Robert Duggan is the newest billionaire on our list. The Pharmacyclics CEO and life sciences veteran busted past the $1 billion mark after the value of his company's ($PCYC) shares tripled over the past year in the wake of progress with its experimental drug ibrutinib against chronic lymphocytic leukemia (CLL).
Duggan, who had megamillions from previous holdings prior to reaching billionaire status, was worth about $1.2 billion on paper as of last month, according to Forbes. The lion's share of his wealth hinges on the value of his 20% stake in his Sunnyvale, CA-based biotech, which was worth about $5.6 billion as of March 29.
He amassed the large interest in Pharmcyclics mostly from his personal investments in the company from 2004 to 2011 at a cost of $42 million, according to Bloomberg. He wrested control of the board in 2008, reaching into his own pocket to lend the company $6.4 million between December of that year and March 2009. Wisely, he took stock as repayment for the loans. Yet since he became chairman in September 2008, Duggan hasn't cost the company or its shareholders a dime, going sans salary or other compensation from Pharmacyclics.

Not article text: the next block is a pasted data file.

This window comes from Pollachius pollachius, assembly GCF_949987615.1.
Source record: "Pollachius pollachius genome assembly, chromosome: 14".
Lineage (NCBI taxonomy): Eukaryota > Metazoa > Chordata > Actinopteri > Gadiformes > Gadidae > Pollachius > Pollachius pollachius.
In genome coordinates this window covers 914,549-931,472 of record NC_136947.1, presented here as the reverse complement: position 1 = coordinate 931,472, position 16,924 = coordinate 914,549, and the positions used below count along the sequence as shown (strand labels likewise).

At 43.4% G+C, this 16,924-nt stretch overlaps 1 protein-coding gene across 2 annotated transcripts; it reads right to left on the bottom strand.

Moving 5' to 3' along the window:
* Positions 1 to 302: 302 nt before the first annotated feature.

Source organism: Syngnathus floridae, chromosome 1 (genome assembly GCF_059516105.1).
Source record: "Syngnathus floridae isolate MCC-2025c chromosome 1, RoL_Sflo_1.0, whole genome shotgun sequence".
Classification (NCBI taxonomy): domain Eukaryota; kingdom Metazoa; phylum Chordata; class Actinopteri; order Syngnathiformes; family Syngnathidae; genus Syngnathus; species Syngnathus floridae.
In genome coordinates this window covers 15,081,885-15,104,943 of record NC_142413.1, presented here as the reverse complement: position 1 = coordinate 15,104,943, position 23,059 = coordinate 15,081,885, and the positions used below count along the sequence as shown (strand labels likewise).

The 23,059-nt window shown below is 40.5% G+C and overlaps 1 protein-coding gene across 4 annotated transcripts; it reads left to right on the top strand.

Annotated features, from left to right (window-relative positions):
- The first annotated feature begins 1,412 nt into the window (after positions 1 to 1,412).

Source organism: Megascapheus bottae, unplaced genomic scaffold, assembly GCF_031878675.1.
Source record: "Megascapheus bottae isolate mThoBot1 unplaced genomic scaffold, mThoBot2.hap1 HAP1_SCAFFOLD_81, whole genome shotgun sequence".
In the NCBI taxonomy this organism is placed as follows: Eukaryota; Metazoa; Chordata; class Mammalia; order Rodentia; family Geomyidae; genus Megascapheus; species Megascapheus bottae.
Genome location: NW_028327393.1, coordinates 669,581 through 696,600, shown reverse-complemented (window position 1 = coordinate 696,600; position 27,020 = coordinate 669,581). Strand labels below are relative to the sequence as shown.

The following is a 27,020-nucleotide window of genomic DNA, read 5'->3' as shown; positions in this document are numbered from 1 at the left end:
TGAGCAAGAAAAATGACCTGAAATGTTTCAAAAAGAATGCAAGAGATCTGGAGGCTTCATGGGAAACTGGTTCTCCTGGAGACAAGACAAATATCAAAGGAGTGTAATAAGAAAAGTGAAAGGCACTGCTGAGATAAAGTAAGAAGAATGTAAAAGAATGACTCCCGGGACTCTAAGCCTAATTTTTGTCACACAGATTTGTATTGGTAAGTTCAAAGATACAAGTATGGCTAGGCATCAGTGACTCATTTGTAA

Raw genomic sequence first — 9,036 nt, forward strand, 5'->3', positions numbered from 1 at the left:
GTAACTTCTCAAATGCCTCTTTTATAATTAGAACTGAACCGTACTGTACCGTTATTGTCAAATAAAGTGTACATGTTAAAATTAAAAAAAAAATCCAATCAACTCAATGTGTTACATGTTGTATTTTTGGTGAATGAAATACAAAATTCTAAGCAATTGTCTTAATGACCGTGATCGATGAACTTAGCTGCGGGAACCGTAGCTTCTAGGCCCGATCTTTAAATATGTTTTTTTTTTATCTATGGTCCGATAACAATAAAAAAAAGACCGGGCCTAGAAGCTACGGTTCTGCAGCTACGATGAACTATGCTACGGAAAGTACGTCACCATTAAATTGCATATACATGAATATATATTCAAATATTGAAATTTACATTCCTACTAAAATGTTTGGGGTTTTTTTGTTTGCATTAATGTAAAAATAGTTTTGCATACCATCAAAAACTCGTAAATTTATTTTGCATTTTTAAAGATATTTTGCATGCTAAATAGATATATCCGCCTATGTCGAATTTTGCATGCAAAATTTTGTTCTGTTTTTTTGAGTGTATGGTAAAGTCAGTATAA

The fate of his billionaire status rests with one drug. Ibrutinib, a compound designed to block Bruton's tyrosine kinase, has shown an ability to kick some cancer ass without severe side effects--an important feature of the therapy because 70% of the 15,000 or so patients diagnosed with CLL in the U.S. every year are elderly. In December the company reported that 71% of previously untreated patients and 67% of those with relapsed disease responded completely or partially to the therapy.
Based on earlier data, Johnson & Johnson ($JNJ) stepped up with a $975 million partnership pact with Pharmacyclics for a share of the potential spoils from ibrutinib sales, which analysts cited by Bloomberg have estimated could hit $5 billion. What is more, the FDA awarded the compound "Breakthrough" status earlier this year, meaning the treatment could gain a rapid approval without completing all three phases of development usually required to garner a market green light.
Like many of his fellow biotech billionaires, Duggan has worked in his industry for decades. He previously helmed the surgical robotics company Computer Motion until 2003, when the company merged with rival Intuitive Surgical. Bloomberg estimated that his non-Pharmacyclics fortune stands at about $250 million, so he won't be in the poorhouse if ibrutinib tanks.
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